Buy Local: Building the Local Food Economy
Emily Wargo MS, RD, LDN
Do you know where your food comes from? How far has it traveled to reach your table? The average distance produce travels from farm to supermarket is an astounding 1,500 miles. These food items are not grown with taste or freshness in mind. They are produced for durability; for the ability to withstand extensive harvesting equipment, travel, and an overall long shelf life. Most consumers choose supermarkets for a variety of reasons. Convenience is a major contributor towards supermarket purchases, as well as food cost. Here in the Greater Lehigh Valley (Northampton, Lehigh, and Berks Counties), $2.7 billion is spent per year on food. Only about 1% is purchased directly from local farms. In other words, the majority of our food dollars are leaving the Lehigh Valley when we purchase food imports. Once these dollars leave, they are unlikely to return.
Locally grown food sales can have a notable impact on local economies because of the multiplier effect: the number of times a dollar circulates in a community before leaving through the purchase of an import. The specific multiplier for food-related farming activities in the Lehigh Valley is 1.449 (IMPLAN calculation by Penn State University). This means that every dollar received by food-related farms in the Lehigh Valley generates on average an additional 45 cents in economic activity. In comparison, a case study conducted in Midcoast Maine1 found that national chain stores yield a return of only 14 cents to the local economy. If each Greater Lehigh Valley household spent $10 per week on locally grown food, it would generate $207 million for our local farms and $93 million for local businesses. In total, it would add an extra $300 million to our local economy.
In addition to building a resilient local economy, buying locally grown food has a major impact on the environment and the nutrient quality of the food itself. Most conventionally-produced food takes a sizeable amount of natural resources to procure. Food from the local farm doesn’t have to travel far, significantly reducing fossil fuel dependence, CO2 emissions, and packing materials. The U.S. spends about $239 billion each year on energy to bring food to our tables, 80-90% of which is used in the areas of post-production, i.e. processing, packaging, shipping, storage, and retail operations. Sustainably grown food provides many benefits to the entire ecosystem; it is grown in our own foodshed at a scale that is appropriate to the area, and involves marginal ecological disruption and processing. Consumers have the power to demand a more sustainable food system. The choices we make about the food we eat directly impact not only ourselves, but other people and the environment.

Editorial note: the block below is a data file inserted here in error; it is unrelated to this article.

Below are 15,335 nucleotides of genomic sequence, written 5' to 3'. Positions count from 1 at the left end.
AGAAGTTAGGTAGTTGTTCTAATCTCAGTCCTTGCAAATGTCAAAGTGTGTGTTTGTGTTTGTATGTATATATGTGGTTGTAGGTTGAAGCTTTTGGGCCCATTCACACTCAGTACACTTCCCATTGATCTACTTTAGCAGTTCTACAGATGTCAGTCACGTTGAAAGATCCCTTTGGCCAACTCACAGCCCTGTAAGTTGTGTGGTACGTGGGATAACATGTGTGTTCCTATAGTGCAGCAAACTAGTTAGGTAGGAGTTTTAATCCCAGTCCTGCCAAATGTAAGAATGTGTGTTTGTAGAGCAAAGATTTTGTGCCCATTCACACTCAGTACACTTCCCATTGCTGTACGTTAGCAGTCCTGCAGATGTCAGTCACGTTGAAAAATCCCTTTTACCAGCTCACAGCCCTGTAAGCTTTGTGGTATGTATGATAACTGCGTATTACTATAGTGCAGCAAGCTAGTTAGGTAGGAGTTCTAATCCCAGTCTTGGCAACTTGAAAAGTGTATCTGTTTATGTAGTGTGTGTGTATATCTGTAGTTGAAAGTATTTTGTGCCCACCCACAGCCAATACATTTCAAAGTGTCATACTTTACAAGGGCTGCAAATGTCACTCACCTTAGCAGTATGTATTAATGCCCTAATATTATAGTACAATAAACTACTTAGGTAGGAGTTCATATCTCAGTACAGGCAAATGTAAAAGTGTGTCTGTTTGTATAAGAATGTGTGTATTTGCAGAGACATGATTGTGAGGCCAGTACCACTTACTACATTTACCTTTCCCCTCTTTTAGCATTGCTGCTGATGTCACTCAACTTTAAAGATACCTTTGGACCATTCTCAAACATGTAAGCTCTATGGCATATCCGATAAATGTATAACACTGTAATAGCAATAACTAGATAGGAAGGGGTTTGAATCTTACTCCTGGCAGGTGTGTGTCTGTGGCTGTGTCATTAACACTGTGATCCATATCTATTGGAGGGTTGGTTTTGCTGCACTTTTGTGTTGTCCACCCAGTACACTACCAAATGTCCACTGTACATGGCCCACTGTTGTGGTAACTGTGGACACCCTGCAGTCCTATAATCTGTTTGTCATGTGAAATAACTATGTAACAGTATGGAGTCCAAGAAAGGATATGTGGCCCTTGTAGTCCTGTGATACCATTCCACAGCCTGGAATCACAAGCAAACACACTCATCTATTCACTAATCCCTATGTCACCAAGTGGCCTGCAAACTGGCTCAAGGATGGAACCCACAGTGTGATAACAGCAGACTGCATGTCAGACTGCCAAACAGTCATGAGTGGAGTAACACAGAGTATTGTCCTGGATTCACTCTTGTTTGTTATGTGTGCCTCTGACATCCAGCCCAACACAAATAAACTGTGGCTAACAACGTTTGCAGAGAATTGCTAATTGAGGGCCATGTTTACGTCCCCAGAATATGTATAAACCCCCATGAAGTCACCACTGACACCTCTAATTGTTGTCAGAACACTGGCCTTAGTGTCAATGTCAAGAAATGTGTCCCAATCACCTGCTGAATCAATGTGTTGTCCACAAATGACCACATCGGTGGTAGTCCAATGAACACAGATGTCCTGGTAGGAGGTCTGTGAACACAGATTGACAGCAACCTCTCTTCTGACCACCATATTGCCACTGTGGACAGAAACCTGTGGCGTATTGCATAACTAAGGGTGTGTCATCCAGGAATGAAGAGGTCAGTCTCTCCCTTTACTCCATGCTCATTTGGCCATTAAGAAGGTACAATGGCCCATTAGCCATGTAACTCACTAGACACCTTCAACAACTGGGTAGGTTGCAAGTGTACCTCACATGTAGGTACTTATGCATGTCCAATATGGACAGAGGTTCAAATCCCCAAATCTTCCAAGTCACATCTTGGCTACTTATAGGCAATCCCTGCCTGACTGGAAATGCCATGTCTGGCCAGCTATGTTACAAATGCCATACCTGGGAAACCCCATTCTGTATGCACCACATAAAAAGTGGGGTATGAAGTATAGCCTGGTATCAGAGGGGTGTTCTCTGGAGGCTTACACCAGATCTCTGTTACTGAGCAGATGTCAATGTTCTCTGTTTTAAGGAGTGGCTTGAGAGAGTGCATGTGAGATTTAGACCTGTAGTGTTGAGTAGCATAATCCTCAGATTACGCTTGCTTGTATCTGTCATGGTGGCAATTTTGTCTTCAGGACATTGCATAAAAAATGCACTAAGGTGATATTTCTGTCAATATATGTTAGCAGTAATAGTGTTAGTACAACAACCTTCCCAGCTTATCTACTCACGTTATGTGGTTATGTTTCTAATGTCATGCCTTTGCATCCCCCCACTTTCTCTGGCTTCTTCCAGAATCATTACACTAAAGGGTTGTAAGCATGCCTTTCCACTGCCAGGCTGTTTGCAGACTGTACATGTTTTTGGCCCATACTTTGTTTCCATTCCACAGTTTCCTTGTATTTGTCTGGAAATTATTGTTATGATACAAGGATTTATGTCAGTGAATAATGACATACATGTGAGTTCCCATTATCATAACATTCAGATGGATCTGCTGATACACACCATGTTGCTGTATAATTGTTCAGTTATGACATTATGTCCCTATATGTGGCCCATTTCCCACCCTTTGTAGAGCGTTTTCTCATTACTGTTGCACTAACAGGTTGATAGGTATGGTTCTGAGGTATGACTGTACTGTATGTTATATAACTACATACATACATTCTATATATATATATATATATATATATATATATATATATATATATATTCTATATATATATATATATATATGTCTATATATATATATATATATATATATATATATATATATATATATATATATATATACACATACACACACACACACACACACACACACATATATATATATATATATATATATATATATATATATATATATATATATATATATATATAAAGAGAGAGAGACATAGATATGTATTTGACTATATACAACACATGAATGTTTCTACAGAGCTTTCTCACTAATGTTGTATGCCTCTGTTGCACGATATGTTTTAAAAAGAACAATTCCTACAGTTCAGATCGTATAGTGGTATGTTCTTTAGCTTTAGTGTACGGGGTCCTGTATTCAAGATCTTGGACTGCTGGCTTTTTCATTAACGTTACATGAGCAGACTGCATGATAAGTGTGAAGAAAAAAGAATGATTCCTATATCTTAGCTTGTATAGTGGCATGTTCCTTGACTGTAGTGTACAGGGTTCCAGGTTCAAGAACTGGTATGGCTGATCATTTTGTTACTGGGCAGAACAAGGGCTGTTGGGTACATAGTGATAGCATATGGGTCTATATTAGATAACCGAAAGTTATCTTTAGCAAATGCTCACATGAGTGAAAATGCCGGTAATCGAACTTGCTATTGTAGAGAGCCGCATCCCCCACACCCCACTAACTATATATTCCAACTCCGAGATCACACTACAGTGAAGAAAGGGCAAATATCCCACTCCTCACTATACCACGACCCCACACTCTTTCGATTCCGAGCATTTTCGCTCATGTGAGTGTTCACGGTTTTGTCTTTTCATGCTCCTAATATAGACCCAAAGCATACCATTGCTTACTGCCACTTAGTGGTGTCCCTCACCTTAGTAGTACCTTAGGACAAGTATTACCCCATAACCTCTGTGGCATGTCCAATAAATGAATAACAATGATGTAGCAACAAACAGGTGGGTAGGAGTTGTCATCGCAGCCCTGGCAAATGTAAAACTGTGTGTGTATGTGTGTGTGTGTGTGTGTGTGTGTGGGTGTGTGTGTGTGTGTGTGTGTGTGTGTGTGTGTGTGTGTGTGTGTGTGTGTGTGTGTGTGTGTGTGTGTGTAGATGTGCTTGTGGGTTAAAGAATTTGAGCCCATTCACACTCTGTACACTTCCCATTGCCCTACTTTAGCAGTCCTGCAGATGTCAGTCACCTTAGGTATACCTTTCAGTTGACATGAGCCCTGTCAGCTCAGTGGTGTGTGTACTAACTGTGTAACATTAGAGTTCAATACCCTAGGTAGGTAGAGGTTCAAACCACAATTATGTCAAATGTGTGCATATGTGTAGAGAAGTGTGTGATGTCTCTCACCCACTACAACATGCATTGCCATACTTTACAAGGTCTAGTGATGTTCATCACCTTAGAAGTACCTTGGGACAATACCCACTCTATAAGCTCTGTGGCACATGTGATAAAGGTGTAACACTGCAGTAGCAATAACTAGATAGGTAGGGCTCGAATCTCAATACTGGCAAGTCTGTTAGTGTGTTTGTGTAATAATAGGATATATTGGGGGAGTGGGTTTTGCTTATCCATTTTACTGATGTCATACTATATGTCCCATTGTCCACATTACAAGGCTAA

Diets based on locally grown foods tend to be higher in fruits and vegetables and lower in processed foods, a lifestyle choice that helps prevent a variety of chronic diseases including obesity and heart disease. At large industrial farms, the procurement of high-yield produce varieties often comes with a price: nutritional quality. Production methods that deplete soil health are apt to yield crops with lower nutritional content. Additionally, supermarket fruits and vegetables can spend upwards of 2 weeks in transit. The nutrient content of produce that has been picked early and forced to ripen during transport is often lower than those allowed to ripen on the vine. Small family-owned farms that grow for local markets can choose produce varieties based on flavor and nutrition, and improve soil health to maximize nutrient content. Many local farmers also raise their animals on pasture. In comparison to conventionally raised proteins, pastured meats, poultry, and eggs are nutrient dense. They are lower in total fat, and possess a more natural balance of omega-6 to omega-3 fatty acids, along with higher levels of conjugated linoleic acids, all of which reduce the risk of chronic disease.
St. Luke’s University Health Network is a proud sponsor of Buy Fresh, Buy Local of the Greater Lehigh Valley (BFBLGLV). The mission of the BFBLGLV is as follows: “…working to build the Greater Lehigh Valley local food economy by educating consumers about the many benefits of choosing locally grown foods; promoting local food providers; improving fresh food access; facilitating local food purchases by wholesale buyers; providing research about our local food economy; and convening the Thriving Local Food System branch of the Food Policy Council.” SLUHN is also partnered with Rodale Institute and many of the fresh vegetables you see in our cafeterias are provided by Rodale farmers. St. Luke’s employees are able to support local farmers by joining the Community Supported Agriculture (CSA) program, which runs from June to October, where fresh fruits and veggies are provided weekly. Farmer’s Markets are also a fantastic opportunity to buy local goods. Visit www.buylocalglv.org for information on local farmer’s markets, farm-to-table restaurants, CSAs, harvest calendars, and more!
Institute for Local Self-Reliance. (2003). The Economic Impact of Locally Owned Businesses vs. Chains: A Case Study in Midcoast Maine.